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Re: Number of BBCode params and permutation

Reply #15
Cool, thanks for taking a look at the problem.  Can't test at the moment as I'm in addon mania right now :P  .... That and I don't have a bbc code with lots of parameters to test so need to create one of those. 

Are you thinking it will save memory because of the use of array keys instead of the full arrays?   I saw that cute little substr in the loop as well, was going to address that at some point too.
Be safe, Be kind, Happy Programing

Re: Number of BBCode params and permutation

Reply #16
Instead of using an array of strings, you're using small integers.

Re: Number of BBCode params and permutation

Reply #17
That link I posted is a much better solution though. We don't need to figure out all of the permutations at once. We can do it one at a time and see if it matches. If it matches, just return the match. I suspect that most of the time, it will be complete within a few permutations. This should speed it up for everything.

Re: Number of BBCode params and permutation

Reply #18
Instead of using an array of strings, you're using small integers.
In my permute test file, thats how I've been testing.  Your fine through 8, but since the number grows exponentially, get to 9 will require ~225M of memory, at least on my old machine it did.  10 took almost 2G.  Thats with an input of array(1,2,3,4,5,6,7,8,9,10);

That link I posted is a much better solution though. We don't need to figure out all of the permutations at once. We can do it one at a time and see if it matches. If it matches, just return the match. I suspect that most of the time, it will be complete within a few permutations. This should speed it up for everything.
Below say 5 (need to verify with "real" data), the permute overhead is measured in .00x of seconds, past that you do start to ramp up, again since its exponential.   Which link or do you mean the code you posted?  Either way, yes not having to figure all of the permutations up front will help in the cases where there are lots of params.  Actually thinking about that, the only permutes needed would be on the required params, if the others are optional, they can just be appended to the permuted regex of the required.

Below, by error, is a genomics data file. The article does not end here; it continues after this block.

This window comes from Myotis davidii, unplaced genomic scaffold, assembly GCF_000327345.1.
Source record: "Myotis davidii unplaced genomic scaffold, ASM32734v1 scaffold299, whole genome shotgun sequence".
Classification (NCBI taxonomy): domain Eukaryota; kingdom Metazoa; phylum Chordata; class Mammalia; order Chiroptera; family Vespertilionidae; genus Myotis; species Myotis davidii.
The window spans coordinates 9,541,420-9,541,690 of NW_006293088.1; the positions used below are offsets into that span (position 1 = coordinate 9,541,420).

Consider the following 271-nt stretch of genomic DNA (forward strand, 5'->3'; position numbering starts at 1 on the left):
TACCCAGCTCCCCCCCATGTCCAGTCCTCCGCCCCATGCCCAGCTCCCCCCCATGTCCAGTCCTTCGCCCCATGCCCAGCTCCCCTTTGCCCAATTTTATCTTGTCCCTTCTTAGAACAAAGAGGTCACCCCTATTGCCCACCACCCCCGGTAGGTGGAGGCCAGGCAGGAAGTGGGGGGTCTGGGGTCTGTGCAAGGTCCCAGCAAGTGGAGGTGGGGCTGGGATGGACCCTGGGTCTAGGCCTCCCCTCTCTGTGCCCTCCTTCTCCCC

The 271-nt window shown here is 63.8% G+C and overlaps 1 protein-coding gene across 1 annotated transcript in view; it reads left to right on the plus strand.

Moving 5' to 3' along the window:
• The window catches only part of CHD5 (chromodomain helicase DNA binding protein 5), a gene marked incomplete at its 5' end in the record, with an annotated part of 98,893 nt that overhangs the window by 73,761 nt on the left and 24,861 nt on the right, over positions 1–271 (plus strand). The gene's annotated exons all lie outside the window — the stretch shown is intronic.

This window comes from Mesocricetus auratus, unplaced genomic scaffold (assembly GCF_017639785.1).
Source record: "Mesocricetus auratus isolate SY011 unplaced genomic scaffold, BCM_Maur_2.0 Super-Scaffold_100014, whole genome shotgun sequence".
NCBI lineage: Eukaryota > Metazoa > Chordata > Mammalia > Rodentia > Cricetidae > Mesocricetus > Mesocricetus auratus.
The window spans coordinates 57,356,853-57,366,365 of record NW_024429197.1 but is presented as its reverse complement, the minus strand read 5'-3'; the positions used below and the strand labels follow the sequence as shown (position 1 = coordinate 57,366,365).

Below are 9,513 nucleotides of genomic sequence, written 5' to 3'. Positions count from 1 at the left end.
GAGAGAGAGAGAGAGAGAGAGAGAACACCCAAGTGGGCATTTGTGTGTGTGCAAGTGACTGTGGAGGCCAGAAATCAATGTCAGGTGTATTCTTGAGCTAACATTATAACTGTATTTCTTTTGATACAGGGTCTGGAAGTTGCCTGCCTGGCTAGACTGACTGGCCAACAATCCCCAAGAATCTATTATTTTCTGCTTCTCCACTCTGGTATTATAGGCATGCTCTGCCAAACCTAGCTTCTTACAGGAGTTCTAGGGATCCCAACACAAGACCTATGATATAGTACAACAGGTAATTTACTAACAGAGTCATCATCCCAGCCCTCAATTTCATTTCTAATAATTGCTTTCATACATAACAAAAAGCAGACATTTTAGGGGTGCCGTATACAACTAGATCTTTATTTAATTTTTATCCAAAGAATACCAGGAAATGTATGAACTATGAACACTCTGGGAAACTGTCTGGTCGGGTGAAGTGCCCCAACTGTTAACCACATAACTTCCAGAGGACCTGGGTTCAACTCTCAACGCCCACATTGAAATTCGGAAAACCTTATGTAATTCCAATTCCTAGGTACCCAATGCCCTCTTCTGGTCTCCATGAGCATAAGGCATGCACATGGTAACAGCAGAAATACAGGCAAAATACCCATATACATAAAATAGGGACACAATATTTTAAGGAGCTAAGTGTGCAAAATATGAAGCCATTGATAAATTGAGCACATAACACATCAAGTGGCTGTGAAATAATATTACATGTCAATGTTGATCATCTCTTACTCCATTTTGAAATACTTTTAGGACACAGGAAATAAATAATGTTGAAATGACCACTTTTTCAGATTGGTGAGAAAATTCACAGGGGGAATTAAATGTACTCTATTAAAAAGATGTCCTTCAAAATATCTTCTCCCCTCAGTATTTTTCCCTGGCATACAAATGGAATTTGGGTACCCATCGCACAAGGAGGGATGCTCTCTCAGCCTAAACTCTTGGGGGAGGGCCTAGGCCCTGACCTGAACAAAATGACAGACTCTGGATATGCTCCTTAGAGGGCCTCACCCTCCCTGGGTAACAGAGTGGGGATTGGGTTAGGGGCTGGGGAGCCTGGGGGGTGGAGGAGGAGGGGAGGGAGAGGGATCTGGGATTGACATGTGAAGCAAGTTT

Be safe, Be kind, Happy Programing


Re: Number of BBCode params and permutation

Reply #20
*nods* thats a very good idea, being able to use the intermediate results should be a help.   We are still dealing with massive sets though,  be interesting to see what happens to execution time when you get to a possible solution set of 36Billion, not that it should take that many to "find" a solution but still
Be safe, Be kind, Happy Programing

Re: Number of BBCode params and permutation

Reply #21
Driving from FL to NJ so I won't have this until later. I still think 14 parameters is ridiculous and ordering them might be better. So ultimately, the proposal I'd make is using the permutation method on save to get the parameters and then ordering them for later.

I like what XF does with an AST. I think this is the future but that's another topic.

Re: Number of BBCode params and permutation

Reply #22
Be kind... I just got back from 15 hours of driving, I left my computer in FL, took someone else's by accident, and wrote this in Notepad with severely bad internet connection (storms I presume).

@Spuds, can you give this a shot? I think it will work. I think you'll understand how it should be placed in Subs.php. I just took the example from that book and it looks like it will fit perfectly. It does a check per permutation instead of getting them all before.

Code: [Select]
function pc_next_permutation($p, $size) {
    // slide down the array looking for where we're smaller than the next guy
    for ($i = $size - 1; $p[$i] >= $p[$i+1]; --$i) { }

    // if this doesn't occur, we've finished our permutations
    // the array is reversed: (1, 2, 3, 4) => (4, 3, 2, 1)
    if ($i == -1) { return false; }

    // slide down the array looking for a bigger number than what we found before
    for ($j = $size; $p[$j] <= $p[$i]; --$j) { }

    // swap them
    $tmp = $p[$i]; $p[$i] = $p[$j]; $p[$j] = $tmp;

    // now reverse the elements in between by swapping the ends
    for (++$i, $j = $size; $i < $j; ++$i, --$j) {
         $tmp = $p[$i]; $p[$i] = $p[$j]; $p[$j] = $tmp;
    }

    return $p;
}

$set = array();
foreach ($possible['parameters'] as $p => $info)
{
    $set[] = '(\s+' . $p . '=' . (empty($info['quoted']) ? '' : '"') . (isset($info['match']) ? $info['match'] : '(.+?)') . (empty($info['quoted']) ? '' : '"') . ')' . (empty($info['optional']) ? '' : '?');
}
$size = count($set) - 1;
$keys = range(0, $size);
$message_part = substr($message, $pos1 - 1);

do {
    $match_string = '~^';
    foreach ($keys as $key)
    {
        $match_string .= $set[$key];
    }
    $match_string .= '\]~i';
    $match = preg_match($match_string, $message_part), $matches) != 0;
} while (!$match && ($keys = pc_next_permutation($keys, $size)));